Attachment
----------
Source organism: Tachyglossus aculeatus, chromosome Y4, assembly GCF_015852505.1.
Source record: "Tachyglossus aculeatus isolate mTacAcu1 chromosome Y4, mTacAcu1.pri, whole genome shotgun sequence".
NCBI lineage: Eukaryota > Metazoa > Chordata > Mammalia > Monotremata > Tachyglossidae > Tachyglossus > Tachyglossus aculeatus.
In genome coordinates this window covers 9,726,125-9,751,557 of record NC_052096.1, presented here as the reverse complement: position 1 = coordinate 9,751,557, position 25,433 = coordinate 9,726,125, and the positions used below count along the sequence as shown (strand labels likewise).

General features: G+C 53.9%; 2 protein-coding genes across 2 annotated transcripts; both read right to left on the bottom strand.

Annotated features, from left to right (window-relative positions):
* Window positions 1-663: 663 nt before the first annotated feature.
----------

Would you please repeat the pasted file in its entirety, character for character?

Source organism: Tachyglossus aculeatus, chromosome Y4, assembly GCF_015852505.1.
Source record: "Tachyglossus aculeatus isolate mTacAcu1 chromosome Y4, mTacAcu1.pri, whole genome shotgun sequence".
NCBI lineage: Eukaryota > Metazoa > Chordata > Mammalia > Monotremata > Tachyglossidae > Tachyglossus > Tachyglossus aculeatus.
In genome coordinates this window covers 9,726,125-9,751,557 of record NC_052096.1, presented here as the reverse complement: position 1 = coordinate 9,751,557, position 25,433 = coordinate 9,726,125, and the positions used below count along the sequence as shown (strand labels likewise).

General features: G+C 53.9%; 2 protein-coding genes across 2 annotated transcripts; both read right to left on the bottom strand.

Annotated features, from left to right (window-relative positions):
* Window positions 1-663: 663 nt before the first annotated feature.